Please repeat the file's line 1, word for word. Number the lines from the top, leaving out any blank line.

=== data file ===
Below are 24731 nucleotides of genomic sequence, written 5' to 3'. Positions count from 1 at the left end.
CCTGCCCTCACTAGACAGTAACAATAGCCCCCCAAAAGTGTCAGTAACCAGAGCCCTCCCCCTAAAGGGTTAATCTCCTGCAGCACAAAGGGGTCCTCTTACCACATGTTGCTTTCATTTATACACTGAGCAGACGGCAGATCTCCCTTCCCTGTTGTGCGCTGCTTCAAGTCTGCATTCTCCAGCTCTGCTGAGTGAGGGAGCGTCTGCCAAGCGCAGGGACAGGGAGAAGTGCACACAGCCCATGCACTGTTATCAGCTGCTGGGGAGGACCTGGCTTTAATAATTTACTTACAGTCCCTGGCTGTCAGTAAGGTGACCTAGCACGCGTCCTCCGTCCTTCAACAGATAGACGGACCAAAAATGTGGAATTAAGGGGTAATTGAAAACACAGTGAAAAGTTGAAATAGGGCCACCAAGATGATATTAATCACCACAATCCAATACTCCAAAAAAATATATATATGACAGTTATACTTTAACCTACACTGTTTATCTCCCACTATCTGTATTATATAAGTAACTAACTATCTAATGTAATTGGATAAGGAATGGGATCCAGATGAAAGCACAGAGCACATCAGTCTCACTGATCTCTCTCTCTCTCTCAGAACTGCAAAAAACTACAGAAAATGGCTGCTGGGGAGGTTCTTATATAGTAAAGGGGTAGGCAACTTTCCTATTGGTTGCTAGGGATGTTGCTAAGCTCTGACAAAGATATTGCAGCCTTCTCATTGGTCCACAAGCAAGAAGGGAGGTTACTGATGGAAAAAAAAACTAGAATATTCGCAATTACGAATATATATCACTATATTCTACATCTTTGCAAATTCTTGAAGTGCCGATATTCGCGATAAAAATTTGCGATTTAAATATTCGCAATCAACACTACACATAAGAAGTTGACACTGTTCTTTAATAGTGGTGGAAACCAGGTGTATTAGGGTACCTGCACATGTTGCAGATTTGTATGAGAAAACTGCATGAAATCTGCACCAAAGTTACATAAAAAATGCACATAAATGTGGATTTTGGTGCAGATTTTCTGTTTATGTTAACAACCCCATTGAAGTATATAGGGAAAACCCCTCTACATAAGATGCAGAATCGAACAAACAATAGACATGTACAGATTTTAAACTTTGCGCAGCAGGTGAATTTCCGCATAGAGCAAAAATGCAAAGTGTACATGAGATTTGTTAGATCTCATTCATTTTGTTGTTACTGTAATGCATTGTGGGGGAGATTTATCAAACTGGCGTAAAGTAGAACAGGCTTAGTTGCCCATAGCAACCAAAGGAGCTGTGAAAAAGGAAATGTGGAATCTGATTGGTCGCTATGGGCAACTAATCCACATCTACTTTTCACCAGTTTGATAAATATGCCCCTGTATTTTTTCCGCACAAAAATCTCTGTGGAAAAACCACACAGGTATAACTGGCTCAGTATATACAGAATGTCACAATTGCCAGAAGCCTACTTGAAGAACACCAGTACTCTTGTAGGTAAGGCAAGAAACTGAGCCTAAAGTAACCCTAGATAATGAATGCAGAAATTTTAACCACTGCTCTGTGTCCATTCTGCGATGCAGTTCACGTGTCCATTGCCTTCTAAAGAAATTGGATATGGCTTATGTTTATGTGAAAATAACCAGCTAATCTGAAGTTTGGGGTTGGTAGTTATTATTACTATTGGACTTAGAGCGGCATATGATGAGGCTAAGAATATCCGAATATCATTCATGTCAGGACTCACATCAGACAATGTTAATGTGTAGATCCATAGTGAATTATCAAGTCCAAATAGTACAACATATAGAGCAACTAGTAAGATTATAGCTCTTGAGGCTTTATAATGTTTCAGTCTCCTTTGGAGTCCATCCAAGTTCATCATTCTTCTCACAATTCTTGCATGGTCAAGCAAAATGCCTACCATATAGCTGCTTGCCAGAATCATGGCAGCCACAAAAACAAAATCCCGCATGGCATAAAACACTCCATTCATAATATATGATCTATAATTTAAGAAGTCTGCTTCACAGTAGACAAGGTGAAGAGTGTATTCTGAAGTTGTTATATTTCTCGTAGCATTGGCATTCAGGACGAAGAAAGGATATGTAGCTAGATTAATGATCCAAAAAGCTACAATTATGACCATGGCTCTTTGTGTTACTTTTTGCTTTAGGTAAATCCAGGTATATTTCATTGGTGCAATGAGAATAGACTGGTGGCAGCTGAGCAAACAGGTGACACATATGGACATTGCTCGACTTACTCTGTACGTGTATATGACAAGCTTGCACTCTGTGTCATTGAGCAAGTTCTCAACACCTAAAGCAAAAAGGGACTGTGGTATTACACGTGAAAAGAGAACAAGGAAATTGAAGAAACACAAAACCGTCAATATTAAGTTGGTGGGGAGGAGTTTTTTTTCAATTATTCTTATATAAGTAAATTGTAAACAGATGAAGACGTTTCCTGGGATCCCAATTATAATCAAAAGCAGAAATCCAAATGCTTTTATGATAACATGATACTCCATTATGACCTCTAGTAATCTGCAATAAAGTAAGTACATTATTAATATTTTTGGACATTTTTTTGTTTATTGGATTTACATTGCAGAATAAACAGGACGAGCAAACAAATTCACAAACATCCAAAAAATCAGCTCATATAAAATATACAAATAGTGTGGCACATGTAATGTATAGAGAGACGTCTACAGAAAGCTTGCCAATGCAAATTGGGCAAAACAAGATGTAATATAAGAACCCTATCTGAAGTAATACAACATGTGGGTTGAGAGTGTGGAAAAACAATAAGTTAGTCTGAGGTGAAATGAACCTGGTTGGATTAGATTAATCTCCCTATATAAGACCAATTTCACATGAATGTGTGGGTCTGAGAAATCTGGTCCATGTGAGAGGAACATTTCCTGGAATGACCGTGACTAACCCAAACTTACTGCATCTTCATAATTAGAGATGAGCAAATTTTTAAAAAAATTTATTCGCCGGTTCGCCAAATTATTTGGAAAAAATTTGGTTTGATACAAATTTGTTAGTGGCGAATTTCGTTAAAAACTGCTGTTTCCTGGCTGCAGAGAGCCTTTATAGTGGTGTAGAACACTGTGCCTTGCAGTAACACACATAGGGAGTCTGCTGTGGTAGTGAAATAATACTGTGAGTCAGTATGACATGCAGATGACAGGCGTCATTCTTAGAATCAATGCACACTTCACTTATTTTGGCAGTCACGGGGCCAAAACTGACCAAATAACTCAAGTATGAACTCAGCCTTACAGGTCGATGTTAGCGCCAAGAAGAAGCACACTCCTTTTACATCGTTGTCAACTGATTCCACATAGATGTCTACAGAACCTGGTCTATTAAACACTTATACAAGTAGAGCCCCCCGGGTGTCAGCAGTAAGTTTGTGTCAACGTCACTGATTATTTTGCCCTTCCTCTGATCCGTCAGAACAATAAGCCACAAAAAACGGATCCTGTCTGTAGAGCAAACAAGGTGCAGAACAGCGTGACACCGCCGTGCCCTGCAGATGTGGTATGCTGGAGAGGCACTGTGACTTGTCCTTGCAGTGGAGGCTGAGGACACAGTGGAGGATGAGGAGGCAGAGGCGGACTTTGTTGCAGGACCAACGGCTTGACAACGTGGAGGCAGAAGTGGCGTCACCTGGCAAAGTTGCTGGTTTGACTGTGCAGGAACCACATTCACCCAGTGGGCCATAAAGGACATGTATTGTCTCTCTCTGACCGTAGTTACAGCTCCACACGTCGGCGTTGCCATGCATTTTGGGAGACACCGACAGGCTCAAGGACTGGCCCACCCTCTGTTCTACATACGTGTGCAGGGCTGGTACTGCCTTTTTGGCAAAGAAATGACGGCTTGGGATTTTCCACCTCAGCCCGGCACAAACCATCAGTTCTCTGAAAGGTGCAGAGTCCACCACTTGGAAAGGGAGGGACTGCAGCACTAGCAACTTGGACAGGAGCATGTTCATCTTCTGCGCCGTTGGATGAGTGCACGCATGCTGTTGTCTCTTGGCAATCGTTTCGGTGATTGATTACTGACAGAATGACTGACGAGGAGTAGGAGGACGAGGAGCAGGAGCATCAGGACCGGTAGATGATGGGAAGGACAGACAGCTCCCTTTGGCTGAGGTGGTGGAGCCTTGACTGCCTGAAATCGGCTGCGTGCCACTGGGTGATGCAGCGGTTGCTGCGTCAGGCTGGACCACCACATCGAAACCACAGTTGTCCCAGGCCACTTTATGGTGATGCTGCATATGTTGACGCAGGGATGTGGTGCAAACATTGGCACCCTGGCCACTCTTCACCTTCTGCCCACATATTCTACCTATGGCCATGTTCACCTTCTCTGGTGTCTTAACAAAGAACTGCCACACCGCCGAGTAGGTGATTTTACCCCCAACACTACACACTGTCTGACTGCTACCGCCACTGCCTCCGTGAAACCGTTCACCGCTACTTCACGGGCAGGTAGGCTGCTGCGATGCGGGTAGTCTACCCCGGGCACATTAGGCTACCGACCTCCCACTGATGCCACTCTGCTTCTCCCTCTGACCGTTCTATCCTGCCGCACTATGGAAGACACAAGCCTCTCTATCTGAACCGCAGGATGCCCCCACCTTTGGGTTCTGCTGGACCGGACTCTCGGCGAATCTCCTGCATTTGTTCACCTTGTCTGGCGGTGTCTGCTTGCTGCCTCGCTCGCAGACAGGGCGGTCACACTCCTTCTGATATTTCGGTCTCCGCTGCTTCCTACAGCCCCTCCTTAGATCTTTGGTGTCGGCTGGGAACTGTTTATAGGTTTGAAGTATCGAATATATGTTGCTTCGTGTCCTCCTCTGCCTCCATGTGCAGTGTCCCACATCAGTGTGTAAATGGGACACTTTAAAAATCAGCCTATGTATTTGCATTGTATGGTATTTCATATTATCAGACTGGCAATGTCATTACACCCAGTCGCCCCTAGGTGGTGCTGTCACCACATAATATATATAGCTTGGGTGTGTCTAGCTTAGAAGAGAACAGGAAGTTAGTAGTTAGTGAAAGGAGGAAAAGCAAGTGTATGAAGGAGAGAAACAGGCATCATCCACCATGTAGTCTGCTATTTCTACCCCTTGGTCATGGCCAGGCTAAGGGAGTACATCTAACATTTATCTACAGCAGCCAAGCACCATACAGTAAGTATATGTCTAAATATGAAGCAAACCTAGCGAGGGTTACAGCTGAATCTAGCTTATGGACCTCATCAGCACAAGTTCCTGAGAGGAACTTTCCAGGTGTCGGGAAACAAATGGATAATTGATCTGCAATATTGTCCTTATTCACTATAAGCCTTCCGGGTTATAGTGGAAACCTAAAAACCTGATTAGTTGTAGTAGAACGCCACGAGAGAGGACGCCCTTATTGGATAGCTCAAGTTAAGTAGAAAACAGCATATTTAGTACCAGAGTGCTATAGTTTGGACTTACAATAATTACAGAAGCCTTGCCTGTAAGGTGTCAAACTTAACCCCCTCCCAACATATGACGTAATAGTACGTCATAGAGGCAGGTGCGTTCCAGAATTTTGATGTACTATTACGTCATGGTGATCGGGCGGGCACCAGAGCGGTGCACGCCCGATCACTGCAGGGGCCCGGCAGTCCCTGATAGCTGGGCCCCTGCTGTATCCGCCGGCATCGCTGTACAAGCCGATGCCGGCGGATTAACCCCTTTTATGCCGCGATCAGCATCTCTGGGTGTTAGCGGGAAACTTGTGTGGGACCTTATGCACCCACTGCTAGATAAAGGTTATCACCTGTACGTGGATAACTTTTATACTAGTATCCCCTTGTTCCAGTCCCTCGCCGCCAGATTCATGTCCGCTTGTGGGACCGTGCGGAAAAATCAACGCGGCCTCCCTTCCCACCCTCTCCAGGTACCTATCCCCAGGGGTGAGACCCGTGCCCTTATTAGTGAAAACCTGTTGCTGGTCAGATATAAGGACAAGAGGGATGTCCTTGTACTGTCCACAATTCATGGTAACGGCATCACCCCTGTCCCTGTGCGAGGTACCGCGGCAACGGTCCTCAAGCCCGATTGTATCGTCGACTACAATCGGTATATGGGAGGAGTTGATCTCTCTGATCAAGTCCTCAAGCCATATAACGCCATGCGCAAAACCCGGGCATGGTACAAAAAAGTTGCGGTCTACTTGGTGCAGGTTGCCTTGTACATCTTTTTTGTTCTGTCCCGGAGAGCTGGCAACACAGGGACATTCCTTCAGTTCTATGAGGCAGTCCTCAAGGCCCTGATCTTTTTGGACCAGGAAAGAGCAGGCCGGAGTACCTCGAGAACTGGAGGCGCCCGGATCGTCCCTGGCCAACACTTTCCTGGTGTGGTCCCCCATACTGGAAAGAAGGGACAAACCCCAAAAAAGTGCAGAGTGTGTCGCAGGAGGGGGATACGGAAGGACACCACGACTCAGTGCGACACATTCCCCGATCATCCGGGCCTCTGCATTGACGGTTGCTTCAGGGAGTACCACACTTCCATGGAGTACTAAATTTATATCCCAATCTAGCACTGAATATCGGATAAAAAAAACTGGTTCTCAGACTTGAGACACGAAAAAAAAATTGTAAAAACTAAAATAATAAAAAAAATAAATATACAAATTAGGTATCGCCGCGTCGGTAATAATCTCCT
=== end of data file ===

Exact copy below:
Below are 24731 nucleotides of genomic sequence, written 5' to 3'. Positions count from 1 at the left end.